A couple of factors are coming together to breathe new life into hopes for environmental action in the U.S. The combination of political will and renewed enviromental activism are lending support to the possibility that we may see unprecedented climate action in the U.S. over the next four years.
At the start of his second term, President Obama's bold inaugural address appealed directly to the American people:
“We will respond to the threat of climate change, knowing that the failure to do so would betray our children and future generations. Some may still deny the overwhelming judgment of science, but none can avoid the devastating impact of raging fires, and crippling drought, and more powerful storms. The path towards sustainable energy sources will be long and sometimes difficult. But America cannot resist this transition; we must lead it.”
Shortly thereafter, the President reasserted his commitment to engage climate change in his 2013 State of the Union address:
“But for the sake of our children and our future, we must do more to combat climate change...we can choose to believe in the overwhelming judgment of science – and act before it's too late...I urge this Congress to pursue a bipartisan, market-based solution to climate change,... But if Congress won't act soon to protect future generations, I will. I will direct my Cabinet to come up with executive actions we can take, now and in the future, to reduce pollution, prepare our communities for the consequences of climate change, and speed the transition to more sustainable sources of energy.”
Buoyed by President Obama's committment to address climate change in his second term, leading Democrats are pushing for comprehensive climate legislation. Although the President has vowed to act on climate change, as Sen. Bernie Sanders (I-Vt.) noted, “We will never fully deal with this crisis until Congress passes strong legislation.”
On Valentines Day, Senator Barbara Boxer (D-Calif.), the Senate Environment and Public Works Chairwoman, announced her intent to bring a comprehensive climate bill to a vote within the next few months. The bill, known as the Climate Protection Act, was sponsored by Sen. Sanders, it would slash greenhouse gas emissions 20 percent below 2005 levels by 2025. Boxer called the proposed bill “the gold standard” for climate legislation. “We’re going to go in earnest to this topic and this bill," she said.
The bill would put a price on carbon emissions, and according to the Congressional Budget Office, the carbon fee contained in it would generate $1.2 trillion over the next decade. The bill imposes a fee of $20 per ton of carbon in the first calendar year which then rises 5.6 percent per year over the next decade.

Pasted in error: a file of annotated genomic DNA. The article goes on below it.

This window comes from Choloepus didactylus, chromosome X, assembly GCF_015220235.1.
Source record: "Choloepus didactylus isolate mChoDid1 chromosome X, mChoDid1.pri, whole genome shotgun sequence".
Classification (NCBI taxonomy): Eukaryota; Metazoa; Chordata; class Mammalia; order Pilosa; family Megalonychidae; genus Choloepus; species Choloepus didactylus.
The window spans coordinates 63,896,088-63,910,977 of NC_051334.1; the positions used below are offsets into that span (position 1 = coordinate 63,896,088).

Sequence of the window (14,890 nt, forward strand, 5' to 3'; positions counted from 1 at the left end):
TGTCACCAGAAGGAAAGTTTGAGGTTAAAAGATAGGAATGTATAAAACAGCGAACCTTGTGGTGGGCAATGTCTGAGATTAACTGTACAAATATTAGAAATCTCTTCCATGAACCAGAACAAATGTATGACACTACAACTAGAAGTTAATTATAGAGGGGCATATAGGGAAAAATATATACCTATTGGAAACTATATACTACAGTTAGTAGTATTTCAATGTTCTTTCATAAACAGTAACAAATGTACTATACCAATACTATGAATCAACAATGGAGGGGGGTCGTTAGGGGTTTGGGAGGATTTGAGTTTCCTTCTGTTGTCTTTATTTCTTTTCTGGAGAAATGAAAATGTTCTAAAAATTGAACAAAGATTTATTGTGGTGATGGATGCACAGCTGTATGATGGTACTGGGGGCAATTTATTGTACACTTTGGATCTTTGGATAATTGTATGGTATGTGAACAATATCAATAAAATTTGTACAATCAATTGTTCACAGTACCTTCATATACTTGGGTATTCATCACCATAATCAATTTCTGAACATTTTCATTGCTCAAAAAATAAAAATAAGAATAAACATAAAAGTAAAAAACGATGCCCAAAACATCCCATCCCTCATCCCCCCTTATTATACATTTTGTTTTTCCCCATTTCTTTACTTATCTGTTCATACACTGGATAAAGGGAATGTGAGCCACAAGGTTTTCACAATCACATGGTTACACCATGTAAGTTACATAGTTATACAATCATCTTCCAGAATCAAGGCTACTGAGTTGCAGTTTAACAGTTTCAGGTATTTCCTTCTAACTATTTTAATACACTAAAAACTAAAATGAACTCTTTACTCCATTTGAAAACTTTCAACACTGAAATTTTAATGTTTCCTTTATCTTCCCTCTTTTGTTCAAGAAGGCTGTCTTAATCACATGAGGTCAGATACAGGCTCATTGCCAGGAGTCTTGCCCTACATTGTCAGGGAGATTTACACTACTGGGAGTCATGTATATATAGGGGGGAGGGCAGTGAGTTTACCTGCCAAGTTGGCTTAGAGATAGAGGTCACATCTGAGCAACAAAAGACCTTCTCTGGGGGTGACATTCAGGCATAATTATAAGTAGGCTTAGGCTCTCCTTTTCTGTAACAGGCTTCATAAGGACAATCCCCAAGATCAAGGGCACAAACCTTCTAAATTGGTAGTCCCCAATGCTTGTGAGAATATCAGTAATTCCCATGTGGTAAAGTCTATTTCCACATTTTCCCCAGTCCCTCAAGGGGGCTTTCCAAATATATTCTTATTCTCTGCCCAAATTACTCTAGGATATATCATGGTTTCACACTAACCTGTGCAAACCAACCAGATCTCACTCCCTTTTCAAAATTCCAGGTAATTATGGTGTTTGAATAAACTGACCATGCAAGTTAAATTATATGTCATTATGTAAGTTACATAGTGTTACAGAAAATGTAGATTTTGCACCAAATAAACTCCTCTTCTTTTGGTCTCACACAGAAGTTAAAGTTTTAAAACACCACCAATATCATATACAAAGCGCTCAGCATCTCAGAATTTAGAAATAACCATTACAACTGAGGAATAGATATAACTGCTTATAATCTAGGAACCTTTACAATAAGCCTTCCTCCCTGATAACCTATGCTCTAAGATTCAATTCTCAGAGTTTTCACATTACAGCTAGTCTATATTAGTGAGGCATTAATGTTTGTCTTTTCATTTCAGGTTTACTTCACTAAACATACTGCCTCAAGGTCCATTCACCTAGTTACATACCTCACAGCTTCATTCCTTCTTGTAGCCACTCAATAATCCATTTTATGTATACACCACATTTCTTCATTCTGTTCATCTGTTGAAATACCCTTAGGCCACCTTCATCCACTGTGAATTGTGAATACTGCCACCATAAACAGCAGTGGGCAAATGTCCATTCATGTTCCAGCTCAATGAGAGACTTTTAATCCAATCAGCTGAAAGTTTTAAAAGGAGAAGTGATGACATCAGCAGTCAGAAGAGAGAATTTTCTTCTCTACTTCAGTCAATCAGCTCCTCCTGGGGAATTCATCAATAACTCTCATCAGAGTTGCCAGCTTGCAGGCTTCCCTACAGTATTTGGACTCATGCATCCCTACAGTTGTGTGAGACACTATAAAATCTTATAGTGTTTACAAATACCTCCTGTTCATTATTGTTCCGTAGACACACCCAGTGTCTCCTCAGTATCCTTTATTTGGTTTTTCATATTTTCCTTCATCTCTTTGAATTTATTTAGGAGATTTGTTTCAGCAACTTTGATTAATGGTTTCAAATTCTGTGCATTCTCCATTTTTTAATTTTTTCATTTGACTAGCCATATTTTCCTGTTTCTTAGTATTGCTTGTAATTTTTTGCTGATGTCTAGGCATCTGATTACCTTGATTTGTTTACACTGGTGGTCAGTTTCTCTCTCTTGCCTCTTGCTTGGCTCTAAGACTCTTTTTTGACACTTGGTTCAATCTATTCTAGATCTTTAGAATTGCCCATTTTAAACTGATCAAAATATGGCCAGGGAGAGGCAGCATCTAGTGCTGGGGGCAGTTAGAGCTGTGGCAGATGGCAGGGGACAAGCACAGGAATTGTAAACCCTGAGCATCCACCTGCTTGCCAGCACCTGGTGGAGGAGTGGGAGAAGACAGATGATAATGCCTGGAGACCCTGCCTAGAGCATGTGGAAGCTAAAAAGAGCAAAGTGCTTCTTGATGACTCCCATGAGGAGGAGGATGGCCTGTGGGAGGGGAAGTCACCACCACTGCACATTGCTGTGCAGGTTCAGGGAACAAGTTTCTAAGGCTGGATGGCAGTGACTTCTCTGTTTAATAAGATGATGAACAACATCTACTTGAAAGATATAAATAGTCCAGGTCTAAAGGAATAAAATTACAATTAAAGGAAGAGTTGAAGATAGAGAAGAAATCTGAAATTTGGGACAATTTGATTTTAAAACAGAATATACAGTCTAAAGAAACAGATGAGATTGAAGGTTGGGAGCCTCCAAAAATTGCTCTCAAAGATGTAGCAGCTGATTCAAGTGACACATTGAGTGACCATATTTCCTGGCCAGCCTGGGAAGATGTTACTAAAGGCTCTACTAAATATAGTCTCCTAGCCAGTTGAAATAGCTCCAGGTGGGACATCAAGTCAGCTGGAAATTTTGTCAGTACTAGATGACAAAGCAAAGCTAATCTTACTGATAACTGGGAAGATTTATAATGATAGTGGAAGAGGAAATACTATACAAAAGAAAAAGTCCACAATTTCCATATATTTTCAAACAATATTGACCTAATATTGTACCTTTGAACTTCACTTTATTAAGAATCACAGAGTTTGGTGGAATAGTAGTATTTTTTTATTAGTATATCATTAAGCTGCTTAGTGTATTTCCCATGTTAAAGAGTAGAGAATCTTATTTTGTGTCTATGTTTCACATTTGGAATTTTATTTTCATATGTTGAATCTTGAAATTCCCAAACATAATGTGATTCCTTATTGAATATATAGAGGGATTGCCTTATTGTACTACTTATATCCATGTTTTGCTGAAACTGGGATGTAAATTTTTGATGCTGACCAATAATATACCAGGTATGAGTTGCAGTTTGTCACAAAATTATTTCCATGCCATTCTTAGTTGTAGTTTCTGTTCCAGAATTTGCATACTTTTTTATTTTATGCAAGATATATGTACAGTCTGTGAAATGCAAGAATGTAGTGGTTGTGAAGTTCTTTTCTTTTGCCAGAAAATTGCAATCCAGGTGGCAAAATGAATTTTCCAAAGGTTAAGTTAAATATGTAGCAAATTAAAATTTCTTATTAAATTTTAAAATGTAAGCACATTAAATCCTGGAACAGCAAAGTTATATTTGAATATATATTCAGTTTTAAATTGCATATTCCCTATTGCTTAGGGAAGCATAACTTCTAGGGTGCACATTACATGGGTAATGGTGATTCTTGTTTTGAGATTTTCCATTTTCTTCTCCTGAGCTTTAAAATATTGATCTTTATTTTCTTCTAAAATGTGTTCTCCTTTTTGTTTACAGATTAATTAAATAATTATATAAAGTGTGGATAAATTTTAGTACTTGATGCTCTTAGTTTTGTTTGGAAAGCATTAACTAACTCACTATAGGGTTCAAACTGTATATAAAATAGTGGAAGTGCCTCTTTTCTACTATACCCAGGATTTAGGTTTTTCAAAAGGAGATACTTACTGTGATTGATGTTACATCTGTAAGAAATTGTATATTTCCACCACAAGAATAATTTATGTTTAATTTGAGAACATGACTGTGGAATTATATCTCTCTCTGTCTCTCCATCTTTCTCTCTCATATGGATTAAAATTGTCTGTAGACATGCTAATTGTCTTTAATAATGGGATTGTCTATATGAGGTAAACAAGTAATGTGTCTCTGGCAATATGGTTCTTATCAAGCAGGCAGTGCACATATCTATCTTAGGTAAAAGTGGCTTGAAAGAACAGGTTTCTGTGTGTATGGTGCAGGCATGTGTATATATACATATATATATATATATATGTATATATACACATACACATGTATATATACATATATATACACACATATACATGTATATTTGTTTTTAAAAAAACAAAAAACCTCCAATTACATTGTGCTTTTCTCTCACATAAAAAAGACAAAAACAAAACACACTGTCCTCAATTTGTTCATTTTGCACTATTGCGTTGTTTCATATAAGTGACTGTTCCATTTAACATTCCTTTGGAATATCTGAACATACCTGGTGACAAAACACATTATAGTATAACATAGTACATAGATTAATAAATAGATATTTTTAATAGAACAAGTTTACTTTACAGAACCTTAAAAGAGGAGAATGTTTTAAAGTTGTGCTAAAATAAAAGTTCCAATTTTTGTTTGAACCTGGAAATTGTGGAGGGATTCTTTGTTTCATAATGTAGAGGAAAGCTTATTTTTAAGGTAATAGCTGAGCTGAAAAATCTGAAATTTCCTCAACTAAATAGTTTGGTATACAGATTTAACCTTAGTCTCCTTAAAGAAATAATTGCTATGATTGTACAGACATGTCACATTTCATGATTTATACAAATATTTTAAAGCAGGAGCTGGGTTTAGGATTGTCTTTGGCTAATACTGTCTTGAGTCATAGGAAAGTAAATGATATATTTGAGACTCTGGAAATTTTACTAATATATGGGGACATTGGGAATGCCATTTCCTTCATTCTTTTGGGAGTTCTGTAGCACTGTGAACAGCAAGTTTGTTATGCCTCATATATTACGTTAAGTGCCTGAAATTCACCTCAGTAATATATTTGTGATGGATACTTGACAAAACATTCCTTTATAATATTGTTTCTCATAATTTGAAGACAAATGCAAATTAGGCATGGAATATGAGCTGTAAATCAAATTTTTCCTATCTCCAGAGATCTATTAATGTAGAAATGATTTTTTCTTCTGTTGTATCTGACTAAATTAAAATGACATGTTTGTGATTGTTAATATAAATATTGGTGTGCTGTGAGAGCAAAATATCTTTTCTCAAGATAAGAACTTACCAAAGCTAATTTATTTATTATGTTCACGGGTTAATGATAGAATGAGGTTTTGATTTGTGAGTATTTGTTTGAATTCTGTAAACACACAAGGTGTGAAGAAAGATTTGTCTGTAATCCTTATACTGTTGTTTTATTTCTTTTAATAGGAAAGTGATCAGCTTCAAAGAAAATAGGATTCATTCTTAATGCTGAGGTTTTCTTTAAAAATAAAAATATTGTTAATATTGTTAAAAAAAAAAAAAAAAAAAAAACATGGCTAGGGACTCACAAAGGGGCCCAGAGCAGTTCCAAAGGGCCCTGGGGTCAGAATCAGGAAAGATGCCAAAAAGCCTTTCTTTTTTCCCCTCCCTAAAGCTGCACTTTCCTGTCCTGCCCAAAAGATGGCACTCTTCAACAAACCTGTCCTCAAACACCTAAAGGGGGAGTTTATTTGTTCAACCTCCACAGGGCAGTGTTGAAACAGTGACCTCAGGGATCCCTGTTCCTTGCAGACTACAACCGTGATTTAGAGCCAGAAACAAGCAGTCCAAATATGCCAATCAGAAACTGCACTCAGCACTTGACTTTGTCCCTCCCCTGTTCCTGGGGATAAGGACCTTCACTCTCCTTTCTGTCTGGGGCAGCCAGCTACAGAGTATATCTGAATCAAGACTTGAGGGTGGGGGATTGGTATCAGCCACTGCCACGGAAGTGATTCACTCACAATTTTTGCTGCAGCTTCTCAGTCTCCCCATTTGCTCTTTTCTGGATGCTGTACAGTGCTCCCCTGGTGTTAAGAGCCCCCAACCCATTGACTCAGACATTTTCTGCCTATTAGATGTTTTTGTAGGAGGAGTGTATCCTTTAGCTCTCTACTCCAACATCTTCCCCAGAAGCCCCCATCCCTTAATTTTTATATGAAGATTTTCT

These fees would offset increased costs by returning 60 percent of the revenues generated by the largest fossil fuel companies to citizens under what is being called the Family Clean Energy Rebate Program. The remainder of the revenues generated would grow renewables, energy efficiency, job training programs and R&D.
A companion bill from Sanders would eliminate tax breaks for fossil fuel companies. The bill also has important implications for fracking as it would allow the EPA to regulate fracking under the Safe Drinking Water Act and require the gas drilling industry to disclose the chemicals they use.
Even though the bill contains provisions to minimize the effects of cost increases for energy, it is virtually certain that the bill will get no support from the GOP. Republicans and some right leaning Democrats have thwarted climate change legislation during the President's first term and can be expected to do so again.
Pointing to the environmental activists standing behind her at a press conference, Boxer added: “If they don’t, [support the legislation] these folks are going to take them to court.”
One of the biggest short term challenges to advancing climate action in the U.S. involves stopping the Keystone XL tar sands pipeline. The tar sands in Alberta are causing irrevocable damage to the environment, destroying land and poisoning the water. If it goes ahead, the Keystone XL will increase extraction from the tar sands by 700,000 barrels a day and send it down to the Gulf of Mexico for processing and export. In addition to the fact that the pipeline jeopardizes the lands that it traverses and the aquifers that lie beneath it, 350.org's Bill McKibben has repeatedly called the Keystone XL the fuse to the largest "carbon bomb" we’ll ever know.